Writer’s Block: The Struggle is Real
Writer's Block: the condition of being unable to think of what to write or how to proceed with writing.
Writer’s block. We've all been there. Sometimes there is so much you want to say, it's difficult to put it into words. Sometimes it can be overwhelming to begin when there are so many factors within yourself, and in the environment around you, distracting you from your goal. And sometimes the blank page just seems to relentlessly keep us in its clutches. I've been struggling with this lately, so I've researched some ways to help us all out.
Beat Writer’s Block At Its Own Game
The first helpful tip I found suggested writing about writer's block. Ironically enough, it's a good idea. Maybe when you start writing about it, it will open up new avenues and doors in your mind you didn't even know existed. At the very least, you will be writing, and that may make you feel better about the situation. Maya Angelou suggested that if you “just write,” even if what you put on the page is nonsense, you can beat writer’s block. “What I try to do is write…And it might be just the most boring and awful stuff. But I try. When I’m writing, I write. And then it’s as if the muse is convinced that I’m serious and says, ‘Okay, okay. I’ll come.’”
When it comes to reasons why authors experience word drought, here's a biggie: Fear. Yes, sometimes it can be scary to put yourself out there. What if people hate this? What if I can't make it perfect? What if I never get published? There are a billion questions you can ask yourself that will make it nearly impossible to write. Part of what motivates this fear is the drive for perfection.
Ah, trying to be perfect. This is something that even the greats have to deal with. “If I waited for perfection,” said Margaret Atwood, “I would never write a word.” We are our own worst enemy. I’m sure popular, prize wining writers even have books they do not think are perfect (I should probably read that sentence a few times a day).
The key to overcoming the fear and the need for perfection is to embrace failure as a part of the journey. Many writers, especially new and emerging authors, cling to the limiting belief that failure is a sign that they don’t have what it takes to succeed. In reality, failure is one of our greatest tools. It’s how we learn and grow, how we hone our craft. You know what they say: Nothing ventured, nothing gained.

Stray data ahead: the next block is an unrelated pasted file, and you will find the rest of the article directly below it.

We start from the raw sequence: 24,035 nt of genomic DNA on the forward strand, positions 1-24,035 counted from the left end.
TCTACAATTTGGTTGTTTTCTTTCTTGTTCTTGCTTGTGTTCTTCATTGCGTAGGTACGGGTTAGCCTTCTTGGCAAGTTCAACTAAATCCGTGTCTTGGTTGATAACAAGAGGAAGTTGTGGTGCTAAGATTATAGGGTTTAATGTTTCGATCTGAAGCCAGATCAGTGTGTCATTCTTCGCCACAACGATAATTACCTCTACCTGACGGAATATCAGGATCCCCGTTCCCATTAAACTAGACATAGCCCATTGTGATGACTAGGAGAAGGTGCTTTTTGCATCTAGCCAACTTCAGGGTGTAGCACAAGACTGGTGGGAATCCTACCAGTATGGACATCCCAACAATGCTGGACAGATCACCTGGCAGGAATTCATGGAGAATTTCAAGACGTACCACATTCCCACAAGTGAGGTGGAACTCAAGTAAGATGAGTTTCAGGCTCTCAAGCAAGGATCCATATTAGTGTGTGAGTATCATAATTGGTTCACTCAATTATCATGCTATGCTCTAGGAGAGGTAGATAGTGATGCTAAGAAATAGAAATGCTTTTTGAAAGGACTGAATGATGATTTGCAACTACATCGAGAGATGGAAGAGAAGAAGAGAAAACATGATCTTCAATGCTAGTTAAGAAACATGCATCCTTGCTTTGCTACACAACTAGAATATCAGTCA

Don’t Play the Comparison Game
Don't compare yourself to other writers. Doing that is one of the quickest ways to set off writer’s block. It’s easy to do, I know. I always feel like I'm a bit stunted or that I started too late. You read about professional writers and how they wrote their first book at the age fifteen, and you begin to doubt yourself. You may follow writers on Instagram or Facebook, and they are always posting themselves with a mug of coffee beside their lap top. Clearly, they are writing yet another saga that will blow everyone’s minds. You’re wondering, how can they be writing AGAIN when I can’t even START? Just stop thinking about their lives and start focusing on yours.
You have something worth saying. Your story, your words matter and you don’t need to doubt that. With stories like Harry Potter and Lord of the Rings out there, it's easy to believe that all the great ideas are taken. You start to think the only way to create an awesome story is to construct a land with magical creatures who have their own languages, that you also constructed. It’s not true.
While sci-fi and fantasy have a lot of merit, some of the best novels are based on ordinary lives and the struggle of every day life. There aren’t any mystical worlds or anything like that, just people making it through the day. The human struggle is something every person can relate to and it connects us all.
You are a part of the human experience, and you have perspective and insight that no one else on the planet has. So next time you feel the need to hold yourself up to your favorite author, don’t. You already have what you need to be successful. Cultivate it.
Take A Breather
Sometimes writer’s block hits in the midst of a creative endeavor. You have been writing away and have made a ton of progress when suddenly those creative juices just dry up. It is a frustrating experience, to be sure. When it happens, the temptation can be to just put your head down and make a hard push to keep writing. But this isn’t always the best way to get through a mid-project drought. Sometimes the best thing you can do is embrace it and take a big, relaxing breath.
Some things that might jostle some of those creative feelings include taking a walk, reading a book, going for a run, listening to music, changing up your environment, and spending time with someone who makes you feel positive and inspires you. Neil Gaiman suggests putting your writing aside for a few days, then “sit down and read it…as if you’ve never seen it before. Start at the beginning. Scribble on the manuscript as you go if you see anything you want to change. And often, when you get to the end you’ll be both enthusiastic about it and know what the next few words are.”
You’ve Got This
Unfortunately, there's not a cure for writer’s block. It pops up, and it's a struggle for every writer. Hopefully, you'll keep fighting the good fight and sharing your stories with the world. So, write every day. Even if it's just a few sentences, write it. Keep those creative juices flowing. I know Chantwood is waiting for your poetry submissions. Maybe you’re working on a book? Do you have a short story submission you could send us in the mean time? We’re waiting, so get to it! I know I will.
Stay posted for more helpful tips and insights from Chantwood Magazine. In the meantime, check out some of our Past Issues for writing inspiration. Thanks for reading!